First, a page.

An unwavering faith in God gave Dr. Holly Carter the tenacity to work over a decade to bring “The Clark Sisters: First Ladies of Gospel” to fruition.
The much-anticipated movie, which premieres on April 11, at 8 p.m., on Lifetime, recounts the story of the highest-selling female gospel group in history. Considering the legions of fans of the famous quintet, it’s no doubt that multiple generations will tune-in to learn how they rose from humble beginnings to become international industry icons.
The film features Aunjanue Ellis as the sisters’ trailblazing mother, Dr. Mattie Moss Clark, who is credited with propelling their success. Starring as the five Clark sisters are Christina Bell as Twinkie, Kierra Sheard as Karen, Sheléa Frazier as Dorinda, Raven Goodwin as Denise and Angela Birchett as Jacky. According to advance reviews, the cast admirably portrays the family’s journey to overcome abuse, loss, rejection, betrayal and sibling rivalries.
While the actresses deserve much credit for what appears on screen, the production would not have been possible without Carter and her executive producing partners – Queen Latifah, Mary J. Blige, Missy Elliott, Loretha Jones and Shakim Compere. Also, director Christine Swanson played a decisive role in transforming Camille Tucker’s script into reality.
“We have a great director in Christine Swanson. She had a vision to find singers and not populate the film with stars. She said ‘let’s find singers who can really deliver on the Clark sound’ and we followed her vision,” said Carter.
“I am so proud of everyone that made this [film] happen – the original writers who were with me on this journey from the very beginning and Sylvia Jones with Lifetime. We had a great time and I feel very blessed.”
Carter’s strong faith inspired her to keep pursuing the project for nearly 16 years. Like the Clark family, she also grew up in the Church of God in Christ denomination and had musical roots. Carter’s father and siblings were singers and she sang, too.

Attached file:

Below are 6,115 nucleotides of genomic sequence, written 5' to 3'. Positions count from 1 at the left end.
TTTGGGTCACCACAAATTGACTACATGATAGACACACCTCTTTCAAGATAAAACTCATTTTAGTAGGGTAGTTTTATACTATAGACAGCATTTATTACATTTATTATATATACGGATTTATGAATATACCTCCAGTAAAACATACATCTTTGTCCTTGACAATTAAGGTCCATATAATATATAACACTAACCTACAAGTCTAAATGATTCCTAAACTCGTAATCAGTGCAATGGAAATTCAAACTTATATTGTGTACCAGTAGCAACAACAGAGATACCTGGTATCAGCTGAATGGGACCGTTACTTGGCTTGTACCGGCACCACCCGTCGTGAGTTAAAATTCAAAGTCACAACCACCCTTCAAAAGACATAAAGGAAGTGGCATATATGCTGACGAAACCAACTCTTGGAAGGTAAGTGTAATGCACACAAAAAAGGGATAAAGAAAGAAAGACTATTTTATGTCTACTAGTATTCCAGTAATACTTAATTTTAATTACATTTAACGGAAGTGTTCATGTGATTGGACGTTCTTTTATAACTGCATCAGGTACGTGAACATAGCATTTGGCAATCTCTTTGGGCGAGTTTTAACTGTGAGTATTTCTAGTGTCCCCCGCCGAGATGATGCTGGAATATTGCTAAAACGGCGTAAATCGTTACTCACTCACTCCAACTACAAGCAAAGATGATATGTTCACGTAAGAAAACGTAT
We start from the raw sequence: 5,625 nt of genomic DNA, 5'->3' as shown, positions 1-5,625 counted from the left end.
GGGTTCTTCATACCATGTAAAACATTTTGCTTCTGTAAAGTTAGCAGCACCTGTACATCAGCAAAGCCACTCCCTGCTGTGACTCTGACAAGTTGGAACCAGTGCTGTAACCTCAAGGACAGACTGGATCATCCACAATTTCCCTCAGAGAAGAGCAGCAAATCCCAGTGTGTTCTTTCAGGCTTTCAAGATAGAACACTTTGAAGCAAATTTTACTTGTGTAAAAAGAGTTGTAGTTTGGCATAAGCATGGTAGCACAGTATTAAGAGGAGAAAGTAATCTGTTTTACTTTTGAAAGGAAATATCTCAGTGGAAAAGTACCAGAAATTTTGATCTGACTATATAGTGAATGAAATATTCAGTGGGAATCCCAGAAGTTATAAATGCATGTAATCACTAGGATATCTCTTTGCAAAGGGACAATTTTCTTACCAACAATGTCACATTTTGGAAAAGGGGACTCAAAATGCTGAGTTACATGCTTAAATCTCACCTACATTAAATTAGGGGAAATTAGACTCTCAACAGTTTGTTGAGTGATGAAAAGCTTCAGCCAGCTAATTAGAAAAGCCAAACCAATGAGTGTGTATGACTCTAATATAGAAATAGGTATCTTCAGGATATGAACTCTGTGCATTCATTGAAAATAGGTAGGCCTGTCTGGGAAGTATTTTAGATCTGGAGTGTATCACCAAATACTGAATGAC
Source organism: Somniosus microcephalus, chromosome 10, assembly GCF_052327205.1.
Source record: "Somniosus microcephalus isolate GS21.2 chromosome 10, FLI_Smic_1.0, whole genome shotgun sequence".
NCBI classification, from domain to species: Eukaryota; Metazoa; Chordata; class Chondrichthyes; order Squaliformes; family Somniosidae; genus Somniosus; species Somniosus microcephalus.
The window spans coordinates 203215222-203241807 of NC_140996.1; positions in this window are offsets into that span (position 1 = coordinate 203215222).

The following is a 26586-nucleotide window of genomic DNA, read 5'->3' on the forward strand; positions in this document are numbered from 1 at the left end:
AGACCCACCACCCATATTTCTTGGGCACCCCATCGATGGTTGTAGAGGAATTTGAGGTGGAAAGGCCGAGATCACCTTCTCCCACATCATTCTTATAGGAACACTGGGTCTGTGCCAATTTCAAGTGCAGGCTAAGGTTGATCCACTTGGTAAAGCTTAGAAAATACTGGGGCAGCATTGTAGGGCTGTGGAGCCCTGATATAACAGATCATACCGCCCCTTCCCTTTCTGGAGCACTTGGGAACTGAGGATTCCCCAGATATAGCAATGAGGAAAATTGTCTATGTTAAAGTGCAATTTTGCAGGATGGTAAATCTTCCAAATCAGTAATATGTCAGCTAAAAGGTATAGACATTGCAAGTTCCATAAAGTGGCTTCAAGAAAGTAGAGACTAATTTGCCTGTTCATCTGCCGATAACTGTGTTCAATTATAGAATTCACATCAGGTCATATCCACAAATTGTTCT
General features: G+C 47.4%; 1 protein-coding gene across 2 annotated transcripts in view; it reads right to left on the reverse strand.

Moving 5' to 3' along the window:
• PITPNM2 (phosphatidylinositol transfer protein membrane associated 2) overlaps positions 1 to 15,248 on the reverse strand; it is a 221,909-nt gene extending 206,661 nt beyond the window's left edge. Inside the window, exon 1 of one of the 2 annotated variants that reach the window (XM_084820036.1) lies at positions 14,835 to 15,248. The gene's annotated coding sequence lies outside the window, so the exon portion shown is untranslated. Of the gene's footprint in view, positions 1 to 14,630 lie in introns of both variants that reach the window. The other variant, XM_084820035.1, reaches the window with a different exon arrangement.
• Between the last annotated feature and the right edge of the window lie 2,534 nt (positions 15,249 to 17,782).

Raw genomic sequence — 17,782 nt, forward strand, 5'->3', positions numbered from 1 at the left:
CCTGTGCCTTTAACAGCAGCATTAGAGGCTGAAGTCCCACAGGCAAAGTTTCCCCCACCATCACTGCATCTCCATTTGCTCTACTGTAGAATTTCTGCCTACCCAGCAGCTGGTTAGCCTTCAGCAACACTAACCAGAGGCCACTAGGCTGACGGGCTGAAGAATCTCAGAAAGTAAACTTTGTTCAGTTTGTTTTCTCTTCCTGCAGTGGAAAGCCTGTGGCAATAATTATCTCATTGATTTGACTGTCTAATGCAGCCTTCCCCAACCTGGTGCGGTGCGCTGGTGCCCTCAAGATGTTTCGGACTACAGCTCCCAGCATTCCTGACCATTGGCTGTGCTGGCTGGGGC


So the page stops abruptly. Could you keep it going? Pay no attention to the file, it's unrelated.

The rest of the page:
She was also familiar with The Clark Sisters and had followed their career for years. After meeting the sisters and receiving approval to tell their story, Carter embarked on a years-long effort to make the film come true.
“There were times when I got a little discouraged and I asked God ‘why is it not happening.’ But, God’s timing is everything because it was clear that Kierra had to grow up so she could play her mother, Karen, and if we had done the film earlier she would not have been able to do that,” noted Carter.
“Sometimes we think that we want God to help us to win, but He is the author of time and I am so grateful that it took the time that it took to do this film.”
Another aspect of the movie that Carter believes audiences will find inspiring is the role that the sisters’ mother, Dr. Mattie Moss Clark, played in building their career. A singer, musician, director and arranger, Dr. Clark is credited with creating the three-part harmony, a technique that is prevalent among gospel choirs today. She also served decades as the international president of the Church of God in Christ Music Department.
“Dr. Mattie was incredibly strong, but outside of her strength, she was gifted and anointed. Oftentimes, back then, that was a threat [to male leadership],” explained Carter.
“But, I love that the Bible is true because it says that your gift will make room for you. Her gift made room for her and it made room for her girls. She loved her girls and she put God in front of her girls and she just wanted them to be great!”
Carter’s parents likely had the same desires for her and it appears they equipped her for success. As the owner of Relevé Entertainment LLC, a multi-faceted entertainment company, she created Oxygen’s “Preachers” (of L.A., Detroit and Atlanta) franchise, VH1’s “Love & Listings,” BET’s “The Next Big Thing,” and OWN’s “Chad Loves Michelle.”
Relevé Entertainment also produces The Merge Summit, a weekend educational conference for people of faith that is held annually in Los Angeles. In addition, Carter chairs Freedom of Spirit, an outreach ministry dedicated to serving the homeless and those less fortunate. The South L.A.-based nonprofit was started 35 years ago by Carter’s parents, the late Rev. Billy and Mrs. Ruth Watkins.
Also, the ASCEND Bible Movement, was developed by Carter and casting director Robi Reed. A Bible Study focused on people in the entertainment industry, ASCEND draws hundreds of attendees each month.
Yet, even with all of her accomplishments, Carter maintains excitement about “The Clark Sisters: First Ladies of Gospel” film and she hopes that viewers will be uplifted by the movie’s main messages.
“The message that I want people to take away from the film is that family, faith and the community are very important. Mattie Moss Clark really fought to hold her family together and I think as mothers, children and fathers, we should always fight to hold our family together,” said Carter.
“The other message I hope people will receive is that as mothers, when we see gifts in our children, we must commit to stir it up in them and help them cultivate it. And lastly, we have to put our faith to work, even in the climate of living in this pandemic. If we can fight to keep our faith over fear, there is hope,” she insisted.
“My prayer is that this movie will inspire families, faith and the activation of your gifts because our gifts will make room for us.”